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Seeking advice re: town festival

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  • #31
    Since there probably won't be radios for everyone, figure out logical groups (ticketing/parking, artist support/production, security, etc). Assign these channels in advance, then for the staff's lanyards on the back print the person in charge of each group and the assigned radio channel for the group. That way any staff can find somebody with a radio and know how to reach somebody to handle the problems as they arise.



    Assign a spare golf cart to production for gofer duties. Trust me, that will be the busiest cart of the event.



    Make sure the artists are clear as to where to enter, where to park, and who the contact people are when they arrive. Assign a greeter with a radio at the entrance point, as stuff will invariably come up.



    Maps on grounds with the 'you are here" box on em.



    Coolers with water for staff at strategic locations, and someone assigned to restock them.



    Easy ups behind the stage for bands to tune, change strings, etc.



    Most of the other stuff has been mentioned. Good luck. They're a huge PITA to manage. Even the smaller festies I work typically take weeks of planning by upwards of 20 folks to pull off successfully.

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    • #32
      My Rotary Club has put on the Bay Seafood Festival the last 21 years and it has grown a bit. The next one is September 7th. and we will sell 2000 tickets at $ 55.00 each.This is an all you can eat and drink festival with two bands.











      Thanks,
      Bill Cronheim
      Entertainment Systems Corporation
      Back stage since 1965
      Equipment specialist since 1973

      Comment


      • #33






        Quote Originally Posted by abzurd
        View Post

        Looking at Farmington on a map are you trying to get a headliner with enough pull to get folks from Spokane? I'm just not seeing much population around otherwise.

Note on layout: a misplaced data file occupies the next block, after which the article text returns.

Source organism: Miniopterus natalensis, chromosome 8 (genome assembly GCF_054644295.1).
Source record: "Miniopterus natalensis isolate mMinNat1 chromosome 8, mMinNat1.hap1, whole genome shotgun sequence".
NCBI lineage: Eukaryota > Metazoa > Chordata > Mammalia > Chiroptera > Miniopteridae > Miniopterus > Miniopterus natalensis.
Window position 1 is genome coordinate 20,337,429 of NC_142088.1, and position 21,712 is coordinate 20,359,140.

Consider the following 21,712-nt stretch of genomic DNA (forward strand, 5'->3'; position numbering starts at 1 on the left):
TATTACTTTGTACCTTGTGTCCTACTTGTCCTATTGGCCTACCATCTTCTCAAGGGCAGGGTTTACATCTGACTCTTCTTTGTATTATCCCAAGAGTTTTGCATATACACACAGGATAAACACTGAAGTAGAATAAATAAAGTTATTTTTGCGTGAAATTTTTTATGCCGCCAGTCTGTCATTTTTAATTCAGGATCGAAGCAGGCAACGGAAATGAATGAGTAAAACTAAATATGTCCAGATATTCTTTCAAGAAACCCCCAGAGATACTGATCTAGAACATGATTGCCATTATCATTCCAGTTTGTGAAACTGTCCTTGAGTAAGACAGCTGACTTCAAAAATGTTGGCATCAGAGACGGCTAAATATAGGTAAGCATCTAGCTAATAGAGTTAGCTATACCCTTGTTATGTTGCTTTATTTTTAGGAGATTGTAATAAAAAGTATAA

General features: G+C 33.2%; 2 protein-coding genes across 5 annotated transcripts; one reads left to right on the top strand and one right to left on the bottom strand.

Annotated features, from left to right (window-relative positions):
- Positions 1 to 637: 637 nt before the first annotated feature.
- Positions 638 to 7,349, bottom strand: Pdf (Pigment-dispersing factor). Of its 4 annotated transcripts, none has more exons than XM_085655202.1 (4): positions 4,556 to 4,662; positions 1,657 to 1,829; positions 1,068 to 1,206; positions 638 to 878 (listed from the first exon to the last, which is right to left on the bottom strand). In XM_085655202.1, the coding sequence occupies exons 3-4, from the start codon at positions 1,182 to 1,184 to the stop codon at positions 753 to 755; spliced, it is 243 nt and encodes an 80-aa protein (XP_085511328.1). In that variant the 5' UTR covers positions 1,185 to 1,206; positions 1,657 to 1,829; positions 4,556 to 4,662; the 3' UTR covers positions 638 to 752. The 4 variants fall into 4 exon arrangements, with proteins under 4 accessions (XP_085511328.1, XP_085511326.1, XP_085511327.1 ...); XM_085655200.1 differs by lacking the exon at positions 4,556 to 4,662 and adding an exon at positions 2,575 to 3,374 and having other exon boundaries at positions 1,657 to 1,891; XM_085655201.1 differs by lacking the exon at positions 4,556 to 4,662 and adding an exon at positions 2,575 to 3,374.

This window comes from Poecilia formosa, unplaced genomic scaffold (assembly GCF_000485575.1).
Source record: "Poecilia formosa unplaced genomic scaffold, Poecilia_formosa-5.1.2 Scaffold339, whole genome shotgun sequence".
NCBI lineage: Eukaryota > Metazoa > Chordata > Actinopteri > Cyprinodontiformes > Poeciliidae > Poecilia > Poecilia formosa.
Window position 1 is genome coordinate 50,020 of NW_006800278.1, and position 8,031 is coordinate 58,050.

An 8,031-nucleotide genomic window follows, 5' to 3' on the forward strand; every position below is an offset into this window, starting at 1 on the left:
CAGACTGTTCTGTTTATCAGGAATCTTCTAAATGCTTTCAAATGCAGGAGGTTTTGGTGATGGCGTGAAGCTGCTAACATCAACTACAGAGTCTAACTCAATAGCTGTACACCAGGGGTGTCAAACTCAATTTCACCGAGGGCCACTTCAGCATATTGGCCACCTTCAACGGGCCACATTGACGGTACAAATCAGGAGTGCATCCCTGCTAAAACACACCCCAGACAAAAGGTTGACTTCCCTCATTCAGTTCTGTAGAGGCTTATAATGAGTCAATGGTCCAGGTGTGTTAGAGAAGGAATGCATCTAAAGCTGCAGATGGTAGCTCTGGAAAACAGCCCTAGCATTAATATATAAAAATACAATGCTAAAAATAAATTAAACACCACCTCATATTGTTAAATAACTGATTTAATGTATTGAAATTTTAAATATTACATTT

Thank you. This is what I was hoping for:



        1) Questioning any and everything that I think I have in place, and:

        2) Bring to my attention those details that I haven't thought of.



        In answer to your two questions above:



        1) The headliner I've hired is arguably one of the top 3 party bands/festival draw acts between the Cascades and Rockies. Absolute ringers (I figure anything worth doing is generally worth doing right.)



        2) Pulling from the Spokane metro area: That's somewhat "easy". Our town's location and anbience is one of those places that those urbanites seem to look forward to driving "to" rather than away from... if any reason is seeming apparent to drive (or ride) here beyond "it's just another day"... and even at that: "it's just another day"... we get quite a bit of foot traffic through the town... problem is, they generally go "through the town". We're hoping we can give those urbanites a reason to actually stop here and take it in.









        Quote Originally Posted by abzurd
        View Post

        2 things I'd do before investing too much into things would be:



        1 - Do some research on other festivals and civic events in some nearby small towns and see what they usually draw for a crowd. If you can't find any or have had several "come and go" over the years, that's a red flag. I'm assuming you may have already done that as part of the justification for the event.



        2 - Make darn sure nobody else in the region is having a festival, fair, etc on the days of your event as you'll need all the draw you can get.





        Town festivals seemingly do very well in this area. I've been working local town festivals for most of the past 30+ years... and my perspective from stage or behind a mix console suggested to me that "why wouldn't every town in this area do this?" Hence, that part of my inspiration for kicking off a similar festival in my home town. Why not throw a party where a lot of folks come and enjoy themselves, and those putting up the bucks to make it happen generally get their nut back, and some (or a lot) extra is generated and is generally donated to a good/very needing cause... and generally goes a long ways in these small communities? Why not?